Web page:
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The Bordeaux Browsers

I thought they were only allowed in small quantities and in the generic, marginal area appellations - Bordeaux Superiore and the like to start with (I must admit to doing zero research on this, but seem to vaguely recall reading it somewhere).

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I think Chateau Margaux is ripping up all vineyards to replant with 100% Arinarnoa… :wink: … to be offered in the bin series in 10 years.

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You know I was sure there must have been one and I did a search for such a thread (anything with Bordeaux in its title) but gave up after several pages of results. Maybe it was too low in the list because it was so long since it has been posted to. And it was 6 months or so before I joined. :frowning: :blush:

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Hi Mike if I am not mistaken I think you like this wine. If so do you have any feelings on drink window start? CT says 2022. Thanks.

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I do indeed! :smiley: I have drunk the 2010 in 2019 and it was singing. I have another '10 that I plan to drink soon and then I have a '12 that I plan to drink in a year or two. I think I would tend to look for 8-9 years for it to be really singing but I suspect it would be great after 5 so '22 is probably reasonable. It is after all made for younger drinking than the first wine Ch Calon Segur (which I really must try one of these days when/if I’m feeling a little flush!). Sadly, if it’s been on the list in the last few years I’ve missed it, though I have some '19 on EP (correction I just checked my notes and I bought the ten in 2019).

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@szaki1974

Thank you so much for reminding me of that “1st” encounter, which lasted several years as I and girlfriends various demolished the restaurants stocks of a Latour Martillac on it’s way to apogee!!
The most remarkable part of this tale was one New Years Eve, at dinner, we were told that the bottle of Latour Martillac that we had just finished was the last one :sob:, and I said to the waiter to bring us something similar. The bottle that he brought us was much heavier, had the sloping shoulders of a Samoan Rugby Prop and had this odd embossing on the top half of the bottle. Yes, you’ve guessed it - my first bottle of Chateauneuf-du-Pape!! :+1: :clap:
The proprietor of this tiny, gastronomic haven who purchased his wines at auction was truly knowledgeable, his head waiter - a vinous desert, but between them both in the embryonic sense, enabled me to take my first steps into the Great World of Wine. :wink:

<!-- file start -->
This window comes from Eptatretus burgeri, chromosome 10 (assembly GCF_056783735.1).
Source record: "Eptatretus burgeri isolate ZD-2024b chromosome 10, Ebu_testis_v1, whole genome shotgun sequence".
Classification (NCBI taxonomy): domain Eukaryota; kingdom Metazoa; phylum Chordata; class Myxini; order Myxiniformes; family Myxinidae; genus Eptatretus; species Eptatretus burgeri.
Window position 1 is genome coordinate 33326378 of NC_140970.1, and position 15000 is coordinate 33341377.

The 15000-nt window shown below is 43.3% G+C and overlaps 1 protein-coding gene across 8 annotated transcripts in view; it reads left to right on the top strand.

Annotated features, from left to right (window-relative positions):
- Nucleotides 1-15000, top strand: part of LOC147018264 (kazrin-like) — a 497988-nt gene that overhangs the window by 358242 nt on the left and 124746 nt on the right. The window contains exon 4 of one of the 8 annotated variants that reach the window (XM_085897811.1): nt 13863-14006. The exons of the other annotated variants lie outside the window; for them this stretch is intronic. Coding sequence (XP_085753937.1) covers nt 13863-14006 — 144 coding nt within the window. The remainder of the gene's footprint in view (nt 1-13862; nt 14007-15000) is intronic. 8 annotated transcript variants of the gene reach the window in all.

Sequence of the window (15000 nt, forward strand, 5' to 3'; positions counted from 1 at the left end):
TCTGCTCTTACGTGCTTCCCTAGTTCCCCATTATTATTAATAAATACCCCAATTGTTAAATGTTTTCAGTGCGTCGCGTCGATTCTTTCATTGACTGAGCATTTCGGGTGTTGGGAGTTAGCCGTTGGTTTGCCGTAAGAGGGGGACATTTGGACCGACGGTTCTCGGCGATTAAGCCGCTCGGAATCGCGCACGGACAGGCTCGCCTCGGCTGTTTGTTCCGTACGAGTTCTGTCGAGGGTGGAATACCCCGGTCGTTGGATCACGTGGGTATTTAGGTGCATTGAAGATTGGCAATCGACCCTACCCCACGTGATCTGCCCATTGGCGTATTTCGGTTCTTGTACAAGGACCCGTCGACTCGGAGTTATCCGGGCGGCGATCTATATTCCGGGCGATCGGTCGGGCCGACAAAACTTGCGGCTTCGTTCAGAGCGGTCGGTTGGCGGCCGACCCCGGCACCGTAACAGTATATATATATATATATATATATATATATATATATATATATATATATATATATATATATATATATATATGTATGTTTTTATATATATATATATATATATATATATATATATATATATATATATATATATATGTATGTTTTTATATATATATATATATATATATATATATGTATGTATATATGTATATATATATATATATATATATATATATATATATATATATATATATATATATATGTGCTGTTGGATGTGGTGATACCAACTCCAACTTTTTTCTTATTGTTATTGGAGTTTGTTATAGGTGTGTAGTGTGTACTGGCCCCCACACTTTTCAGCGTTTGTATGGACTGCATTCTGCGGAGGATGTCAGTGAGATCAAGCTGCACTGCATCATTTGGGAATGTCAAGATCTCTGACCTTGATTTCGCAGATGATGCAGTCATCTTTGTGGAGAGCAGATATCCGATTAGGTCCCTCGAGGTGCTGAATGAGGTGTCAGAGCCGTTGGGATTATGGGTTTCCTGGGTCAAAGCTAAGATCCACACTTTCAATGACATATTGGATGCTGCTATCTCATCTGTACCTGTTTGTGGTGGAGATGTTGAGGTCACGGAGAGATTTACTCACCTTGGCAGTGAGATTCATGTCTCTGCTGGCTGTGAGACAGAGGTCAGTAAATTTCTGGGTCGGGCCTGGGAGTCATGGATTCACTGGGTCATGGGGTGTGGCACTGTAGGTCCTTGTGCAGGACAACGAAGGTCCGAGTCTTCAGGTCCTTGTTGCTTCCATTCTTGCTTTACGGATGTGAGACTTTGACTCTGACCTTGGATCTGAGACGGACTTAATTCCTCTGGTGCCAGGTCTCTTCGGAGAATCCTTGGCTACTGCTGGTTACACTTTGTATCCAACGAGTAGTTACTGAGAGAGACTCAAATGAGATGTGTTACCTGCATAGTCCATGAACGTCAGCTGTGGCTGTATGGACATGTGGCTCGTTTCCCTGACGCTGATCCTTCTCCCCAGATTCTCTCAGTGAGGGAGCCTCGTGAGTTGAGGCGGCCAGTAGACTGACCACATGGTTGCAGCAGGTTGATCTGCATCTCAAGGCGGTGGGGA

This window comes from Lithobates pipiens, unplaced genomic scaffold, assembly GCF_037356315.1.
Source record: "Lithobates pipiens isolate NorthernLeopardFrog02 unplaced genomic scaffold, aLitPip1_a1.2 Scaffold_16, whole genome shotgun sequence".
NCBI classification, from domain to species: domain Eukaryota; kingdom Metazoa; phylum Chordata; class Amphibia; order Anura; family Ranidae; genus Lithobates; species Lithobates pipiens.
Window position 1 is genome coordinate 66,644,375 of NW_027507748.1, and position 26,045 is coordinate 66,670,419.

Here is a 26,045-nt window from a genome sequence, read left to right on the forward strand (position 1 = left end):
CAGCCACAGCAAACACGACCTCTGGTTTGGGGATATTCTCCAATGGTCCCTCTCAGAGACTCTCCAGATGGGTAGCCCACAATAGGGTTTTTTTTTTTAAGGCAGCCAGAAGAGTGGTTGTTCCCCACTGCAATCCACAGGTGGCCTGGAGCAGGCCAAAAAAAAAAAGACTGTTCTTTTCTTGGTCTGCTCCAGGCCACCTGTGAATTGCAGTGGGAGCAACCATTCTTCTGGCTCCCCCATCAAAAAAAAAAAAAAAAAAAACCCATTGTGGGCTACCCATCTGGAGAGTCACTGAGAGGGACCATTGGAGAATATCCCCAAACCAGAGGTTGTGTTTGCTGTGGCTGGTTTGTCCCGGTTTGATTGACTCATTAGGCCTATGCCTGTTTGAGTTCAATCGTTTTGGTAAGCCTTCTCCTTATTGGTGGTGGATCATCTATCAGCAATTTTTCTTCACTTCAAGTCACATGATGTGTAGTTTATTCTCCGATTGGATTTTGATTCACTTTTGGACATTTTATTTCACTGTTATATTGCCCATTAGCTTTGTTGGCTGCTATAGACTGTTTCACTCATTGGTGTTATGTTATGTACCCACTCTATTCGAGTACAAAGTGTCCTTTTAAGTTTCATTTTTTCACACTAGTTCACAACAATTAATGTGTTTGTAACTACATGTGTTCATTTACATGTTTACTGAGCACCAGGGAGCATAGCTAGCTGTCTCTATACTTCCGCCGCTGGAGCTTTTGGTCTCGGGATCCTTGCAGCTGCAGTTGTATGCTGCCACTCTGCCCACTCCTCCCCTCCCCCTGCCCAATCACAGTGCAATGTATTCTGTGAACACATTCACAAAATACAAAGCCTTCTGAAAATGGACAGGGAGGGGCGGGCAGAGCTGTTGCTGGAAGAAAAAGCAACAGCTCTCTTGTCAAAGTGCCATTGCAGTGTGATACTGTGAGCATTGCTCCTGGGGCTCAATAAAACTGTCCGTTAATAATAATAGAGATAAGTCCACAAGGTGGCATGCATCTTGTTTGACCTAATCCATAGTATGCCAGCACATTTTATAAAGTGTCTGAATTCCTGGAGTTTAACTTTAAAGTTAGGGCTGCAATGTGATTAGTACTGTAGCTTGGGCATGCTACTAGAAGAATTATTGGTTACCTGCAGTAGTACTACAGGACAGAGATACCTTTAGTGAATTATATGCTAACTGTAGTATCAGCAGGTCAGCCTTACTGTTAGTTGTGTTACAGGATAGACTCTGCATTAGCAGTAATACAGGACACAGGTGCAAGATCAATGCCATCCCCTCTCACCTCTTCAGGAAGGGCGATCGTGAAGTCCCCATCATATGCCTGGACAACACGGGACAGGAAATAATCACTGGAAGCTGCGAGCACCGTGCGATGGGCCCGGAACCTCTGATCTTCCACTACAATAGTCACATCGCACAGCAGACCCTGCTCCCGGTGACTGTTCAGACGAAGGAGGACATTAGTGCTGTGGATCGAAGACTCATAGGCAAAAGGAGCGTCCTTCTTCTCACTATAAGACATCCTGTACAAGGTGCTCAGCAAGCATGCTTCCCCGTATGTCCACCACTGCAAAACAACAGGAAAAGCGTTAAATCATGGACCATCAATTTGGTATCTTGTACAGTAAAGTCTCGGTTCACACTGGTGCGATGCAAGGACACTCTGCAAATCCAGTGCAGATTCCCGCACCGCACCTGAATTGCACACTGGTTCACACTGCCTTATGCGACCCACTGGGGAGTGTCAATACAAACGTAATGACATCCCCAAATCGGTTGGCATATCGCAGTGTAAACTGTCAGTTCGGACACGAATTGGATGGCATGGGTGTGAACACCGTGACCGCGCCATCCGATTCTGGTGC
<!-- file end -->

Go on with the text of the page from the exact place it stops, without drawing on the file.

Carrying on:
I owe them both, in very different ways; my heartfelt thanks. :smiley: :dragon:

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Now that would be silly. Actually, they are grafting Touriga Nacional on to the old Cab. Sauv. rootstocks. Come 2050, desert sands will have consumed Porto and then Margaux will dominate the ‘French Port’ trade.

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I might start planting some of the Bdx varieties in my back garden then based on your predictions :slightly_smiling_face:

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I’ve tasted that wine, but attempts to order via their website defeated me (And now I can’t find their website :frowning_face:.

I’ll wait till they have a UK agent; now who do we know that imports quirky wines, ummmm… tough one…

Actually there are six varieties allowed for reds (and I thought that winery used all six), and yes. (Later edit: now I’ve read the entire thread I see @strawpig got in first: respect!)

TWS have incorrectly stated more then once 'All five …"

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Hi @Tom_R - Bordeaux was my first vinous love and the first region I visited right at the beginning. Because nearly all Bordeaux wine is a blend of allowed varieties and each Chateau makes its wine from its vineyards planted with a different proportion of those varieties you’ll probably find that after initial tasting of as many different ones as you can you’ll settle on a few favourite Chateaux and appellations.